That night we had our first octopus ever, Galician style, boiled, legs cut into disks like sausage, and sprinkled with paprika and olive oil. There were sautéed tiny green peppers in olive oil called pimientos de Padrón, a local specialty thanks to an 18th-century monk who brought them back from South America and fiddled with them in the local earth. This was like eating Russian roulette, for ten percent of the peppers were hot and the other ninety percent sweet; you never knew which until you’d committed. Thick chewy rustic bread was at hand to tear and dip. And we sipped the special vintage from the local varietal, albariño, a sprightly, minerally white wine akin to (and sharing similar earth, climate, and air with) the nearby Portuguese vinho verde just on the other side of the border south of us. This was the food and wine that sustain fishermen and farmers, not to mention trekkers, surfers, kayakers, and pilgrims.
From Padrón, after paying homage to the Neptunian mooring post displayed under the church’s altar, we walked more deeply into the magical green hills and forested coastline of pilgrim and Celtic Iberia. Trails were not marked—or rarely existed—but locals guided us, and also helped us out with our diminishing supplies of food and drink. We saw no one else. We were beneficiaries of the deep kindness of remarkable strangers.
It was thanks to innkeepers who opened their summer-only inn just for us in early spring that we landed in this village with a rock for a bus stop. The proprietors also shared their evening meal, one that the husband had hauled in from the sea and the wife had plucked from their kitchen garden: grilled fish with boiled potatoes and roasted red peppers.
Two of Iberia’s most stunning Celtic settlements lay to our south, both likely over 2,300 years old: Santa Tecla in Spain (above the modern coastal town of A Guarda), and Citânia de Briteiros (north of the Douro river in Portugal). But everywhere, including a few kilometers north, across Galicia and northern Portugal, are thousands of castro sites—castro being the Spanish word for these Celtic fortresses. There are so many that the northwest is considered the heart of Celtic Iberia.
Not to be left out, later peoples also wanted a claim to the stunning sacred landscapes. As Romans and early Christians arrived, they wove the old local legends in with their newer ones. Many natives today consider the Camino de Santiago a pilgrimage that began with the Celts, and maybe even earlier, with Europe’s first farmers and herders some 6,000 to 8,000 years ago.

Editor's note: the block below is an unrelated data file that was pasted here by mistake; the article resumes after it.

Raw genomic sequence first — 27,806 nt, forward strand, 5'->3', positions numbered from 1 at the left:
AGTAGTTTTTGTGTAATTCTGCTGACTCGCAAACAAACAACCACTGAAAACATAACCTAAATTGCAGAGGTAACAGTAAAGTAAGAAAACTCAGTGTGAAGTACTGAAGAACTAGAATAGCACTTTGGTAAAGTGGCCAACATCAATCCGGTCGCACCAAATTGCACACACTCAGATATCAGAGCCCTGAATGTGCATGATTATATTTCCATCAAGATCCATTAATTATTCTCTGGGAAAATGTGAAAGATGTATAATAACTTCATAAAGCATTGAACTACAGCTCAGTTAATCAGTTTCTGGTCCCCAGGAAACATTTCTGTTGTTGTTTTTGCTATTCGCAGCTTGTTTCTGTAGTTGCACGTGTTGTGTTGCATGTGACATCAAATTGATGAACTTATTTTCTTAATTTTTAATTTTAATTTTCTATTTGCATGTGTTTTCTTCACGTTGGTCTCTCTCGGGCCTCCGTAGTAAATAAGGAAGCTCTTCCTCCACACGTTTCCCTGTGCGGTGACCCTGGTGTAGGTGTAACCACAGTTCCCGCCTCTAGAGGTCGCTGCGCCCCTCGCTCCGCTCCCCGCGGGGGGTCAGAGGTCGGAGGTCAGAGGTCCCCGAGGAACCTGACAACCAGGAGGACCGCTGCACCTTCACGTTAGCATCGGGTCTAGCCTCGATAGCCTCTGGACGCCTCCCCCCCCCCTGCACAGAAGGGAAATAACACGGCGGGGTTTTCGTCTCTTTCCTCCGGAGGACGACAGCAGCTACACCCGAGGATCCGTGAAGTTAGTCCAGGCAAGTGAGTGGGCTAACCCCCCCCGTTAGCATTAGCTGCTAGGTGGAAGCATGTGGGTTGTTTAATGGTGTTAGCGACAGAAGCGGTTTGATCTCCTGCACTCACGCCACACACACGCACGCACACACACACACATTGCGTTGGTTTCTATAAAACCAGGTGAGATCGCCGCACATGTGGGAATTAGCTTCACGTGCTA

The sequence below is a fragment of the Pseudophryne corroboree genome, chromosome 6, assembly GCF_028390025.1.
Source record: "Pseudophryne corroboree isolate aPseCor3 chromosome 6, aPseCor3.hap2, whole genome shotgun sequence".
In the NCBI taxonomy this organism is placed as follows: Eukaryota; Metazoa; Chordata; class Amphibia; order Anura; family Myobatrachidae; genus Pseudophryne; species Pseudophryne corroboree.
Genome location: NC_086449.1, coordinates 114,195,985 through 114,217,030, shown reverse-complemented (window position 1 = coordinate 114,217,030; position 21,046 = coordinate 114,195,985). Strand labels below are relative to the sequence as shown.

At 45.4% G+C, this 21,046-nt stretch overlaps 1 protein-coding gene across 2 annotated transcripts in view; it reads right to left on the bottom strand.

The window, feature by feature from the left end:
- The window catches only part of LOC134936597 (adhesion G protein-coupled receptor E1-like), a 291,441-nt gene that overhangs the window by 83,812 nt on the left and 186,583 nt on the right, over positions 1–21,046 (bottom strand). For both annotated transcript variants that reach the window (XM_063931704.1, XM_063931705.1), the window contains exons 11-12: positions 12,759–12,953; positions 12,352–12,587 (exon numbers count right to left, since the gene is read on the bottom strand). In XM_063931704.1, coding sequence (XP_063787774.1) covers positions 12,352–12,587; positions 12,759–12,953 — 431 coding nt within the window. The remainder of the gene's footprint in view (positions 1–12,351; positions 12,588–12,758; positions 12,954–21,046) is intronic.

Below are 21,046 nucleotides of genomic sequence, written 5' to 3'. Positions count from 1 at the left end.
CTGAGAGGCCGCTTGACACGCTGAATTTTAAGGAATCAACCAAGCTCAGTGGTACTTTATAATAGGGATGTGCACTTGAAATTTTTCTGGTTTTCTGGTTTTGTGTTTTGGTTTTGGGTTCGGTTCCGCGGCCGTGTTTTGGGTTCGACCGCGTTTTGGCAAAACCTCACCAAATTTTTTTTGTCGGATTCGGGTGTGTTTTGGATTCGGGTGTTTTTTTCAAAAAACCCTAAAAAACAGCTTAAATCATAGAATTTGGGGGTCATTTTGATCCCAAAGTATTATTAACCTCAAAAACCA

The bus arrived. The fisherman handed the octopuses over. They gave a brief kick of protest before settling into the nook on the left side of the driver’s dashboard. The two men did the manly thing in these parts and offered the customary two-cheek kisses, one on each side, asked after the family, and wished each other a good day.
We arrived in Noia. We did not find the ark but did discover an ancient seaside town ideal for lunch. Then onward we went to Santiago, a stunning jewel of a city of granite medieval buildings, arcaded passageways, and cobbled streets whose stones take on the colors of the rainbow after the frequent rain showers mingle with the sun. Archaeologists have confirmed that tombs dating to Celtic and Roman times rest under the cathedral; perhaps one really was James’.
That was my first journey into this magical land, so different and enchanting, made two decades ago. I have been back many times and continue to trek along many of the inland and ocean trails across the Iberian north. The only change is that the trails are clearer. The land and culture remain the same. The food and wine are still local and superb. The people are warm and welcoming. And beauty is everywhere you look.